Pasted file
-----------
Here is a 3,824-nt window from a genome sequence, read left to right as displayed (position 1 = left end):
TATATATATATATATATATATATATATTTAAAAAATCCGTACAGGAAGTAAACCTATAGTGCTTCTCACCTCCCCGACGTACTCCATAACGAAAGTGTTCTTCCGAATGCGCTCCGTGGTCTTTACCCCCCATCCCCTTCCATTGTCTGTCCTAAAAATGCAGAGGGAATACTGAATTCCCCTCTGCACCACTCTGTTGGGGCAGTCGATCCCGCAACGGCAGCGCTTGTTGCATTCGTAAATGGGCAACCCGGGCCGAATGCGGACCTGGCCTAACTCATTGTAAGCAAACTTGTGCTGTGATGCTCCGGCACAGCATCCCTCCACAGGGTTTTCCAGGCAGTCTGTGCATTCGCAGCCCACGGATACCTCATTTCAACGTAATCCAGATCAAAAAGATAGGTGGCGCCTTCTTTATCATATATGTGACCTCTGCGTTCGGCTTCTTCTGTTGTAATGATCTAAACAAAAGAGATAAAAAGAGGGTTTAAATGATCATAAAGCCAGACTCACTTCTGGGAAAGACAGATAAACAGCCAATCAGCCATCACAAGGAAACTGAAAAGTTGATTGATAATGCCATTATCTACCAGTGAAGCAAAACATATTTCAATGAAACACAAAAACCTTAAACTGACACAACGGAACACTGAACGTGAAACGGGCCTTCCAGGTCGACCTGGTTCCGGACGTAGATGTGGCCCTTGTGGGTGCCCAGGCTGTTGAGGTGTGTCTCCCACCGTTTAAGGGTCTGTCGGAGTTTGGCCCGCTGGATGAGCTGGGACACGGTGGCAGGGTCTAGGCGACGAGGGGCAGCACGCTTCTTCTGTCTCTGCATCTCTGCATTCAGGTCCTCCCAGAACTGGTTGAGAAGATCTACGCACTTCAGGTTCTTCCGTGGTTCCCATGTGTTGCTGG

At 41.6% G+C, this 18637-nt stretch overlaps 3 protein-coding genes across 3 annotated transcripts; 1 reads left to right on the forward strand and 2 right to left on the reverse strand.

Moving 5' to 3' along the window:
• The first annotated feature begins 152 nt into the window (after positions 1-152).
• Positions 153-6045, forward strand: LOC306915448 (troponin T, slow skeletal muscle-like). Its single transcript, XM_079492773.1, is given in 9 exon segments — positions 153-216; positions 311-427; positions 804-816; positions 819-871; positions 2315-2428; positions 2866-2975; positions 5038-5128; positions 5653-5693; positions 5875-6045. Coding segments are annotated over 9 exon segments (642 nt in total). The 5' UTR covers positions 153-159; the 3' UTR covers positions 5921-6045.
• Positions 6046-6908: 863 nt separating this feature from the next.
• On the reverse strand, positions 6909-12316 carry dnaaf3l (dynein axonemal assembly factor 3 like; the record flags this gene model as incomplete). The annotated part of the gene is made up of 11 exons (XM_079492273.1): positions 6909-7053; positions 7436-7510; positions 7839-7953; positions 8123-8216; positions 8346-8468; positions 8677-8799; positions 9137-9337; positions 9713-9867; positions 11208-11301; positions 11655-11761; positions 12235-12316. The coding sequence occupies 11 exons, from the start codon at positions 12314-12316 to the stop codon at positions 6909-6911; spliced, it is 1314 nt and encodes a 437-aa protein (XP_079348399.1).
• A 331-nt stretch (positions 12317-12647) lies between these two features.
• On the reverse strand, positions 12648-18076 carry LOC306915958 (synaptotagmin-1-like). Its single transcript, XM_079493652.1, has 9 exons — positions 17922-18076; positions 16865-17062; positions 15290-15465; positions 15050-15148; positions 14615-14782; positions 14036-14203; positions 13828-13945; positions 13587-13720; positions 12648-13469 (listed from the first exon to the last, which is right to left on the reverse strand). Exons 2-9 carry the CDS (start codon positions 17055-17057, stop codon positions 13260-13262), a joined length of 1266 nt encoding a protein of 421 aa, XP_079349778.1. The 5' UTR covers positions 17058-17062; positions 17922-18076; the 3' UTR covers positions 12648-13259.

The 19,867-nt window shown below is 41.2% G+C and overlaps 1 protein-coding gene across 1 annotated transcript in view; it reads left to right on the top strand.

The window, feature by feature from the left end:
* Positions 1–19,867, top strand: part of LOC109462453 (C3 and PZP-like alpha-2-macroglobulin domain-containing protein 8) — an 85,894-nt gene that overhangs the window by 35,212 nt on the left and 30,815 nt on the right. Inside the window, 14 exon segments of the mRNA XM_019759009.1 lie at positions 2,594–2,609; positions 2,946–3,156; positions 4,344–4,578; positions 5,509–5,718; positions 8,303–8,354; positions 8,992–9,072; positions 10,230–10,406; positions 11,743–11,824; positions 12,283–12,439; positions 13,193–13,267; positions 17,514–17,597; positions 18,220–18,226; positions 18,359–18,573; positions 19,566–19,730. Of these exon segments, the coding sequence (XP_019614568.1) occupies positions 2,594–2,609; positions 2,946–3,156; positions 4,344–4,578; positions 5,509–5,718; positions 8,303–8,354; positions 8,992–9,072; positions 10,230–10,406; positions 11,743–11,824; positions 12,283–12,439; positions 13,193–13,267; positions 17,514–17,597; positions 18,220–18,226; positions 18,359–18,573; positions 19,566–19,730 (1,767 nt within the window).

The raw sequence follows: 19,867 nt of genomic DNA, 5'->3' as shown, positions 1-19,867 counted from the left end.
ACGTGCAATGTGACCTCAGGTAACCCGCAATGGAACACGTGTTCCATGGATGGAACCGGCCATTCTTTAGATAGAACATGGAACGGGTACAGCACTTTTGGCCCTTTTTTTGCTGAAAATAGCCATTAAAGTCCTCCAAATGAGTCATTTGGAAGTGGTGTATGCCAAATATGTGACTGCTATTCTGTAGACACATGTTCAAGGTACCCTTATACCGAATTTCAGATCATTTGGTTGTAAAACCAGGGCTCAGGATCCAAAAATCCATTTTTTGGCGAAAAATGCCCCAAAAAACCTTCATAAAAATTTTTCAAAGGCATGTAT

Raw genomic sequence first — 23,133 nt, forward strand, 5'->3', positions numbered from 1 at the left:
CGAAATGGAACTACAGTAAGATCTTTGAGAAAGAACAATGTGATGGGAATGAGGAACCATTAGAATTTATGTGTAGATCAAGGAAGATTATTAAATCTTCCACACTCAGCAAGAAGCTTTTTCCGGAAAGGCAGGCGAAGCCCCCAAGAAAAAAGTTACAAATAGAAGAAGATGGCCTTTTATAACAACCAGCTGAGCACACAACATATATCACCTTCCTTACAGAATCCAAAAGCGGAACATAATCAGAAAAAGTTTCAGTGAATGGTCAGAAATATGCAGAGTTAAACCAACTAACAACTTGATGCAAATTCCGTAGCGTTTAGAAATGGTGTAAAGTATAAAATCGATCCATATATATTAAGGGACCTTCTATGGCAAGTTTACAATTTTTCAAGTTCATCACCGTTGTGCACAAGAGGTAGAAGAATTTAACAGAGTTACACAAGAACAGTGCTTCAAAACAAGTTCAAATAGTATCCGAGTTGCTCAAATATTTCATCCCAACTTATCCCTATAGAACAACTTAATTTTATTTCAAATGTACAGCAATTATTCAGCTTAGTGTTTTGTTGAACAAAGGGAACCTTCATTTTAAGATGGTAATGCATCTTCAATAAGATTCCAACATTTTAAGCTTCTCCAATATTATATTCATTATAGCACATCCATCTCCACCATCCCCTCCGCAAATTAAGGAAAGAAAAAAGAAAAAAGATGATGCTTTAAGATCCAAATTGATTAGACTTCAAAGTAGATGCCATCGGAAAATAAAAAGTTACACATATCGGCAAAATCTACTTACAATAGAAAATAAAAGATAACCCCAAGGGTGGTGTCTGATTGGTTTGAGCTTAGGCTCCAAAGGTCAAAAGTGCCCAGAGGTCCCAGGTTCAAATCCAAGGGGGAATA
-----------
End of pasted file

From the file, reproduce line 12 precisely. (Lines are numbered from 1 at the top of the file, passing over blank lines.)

The window, feature by feature from the left end: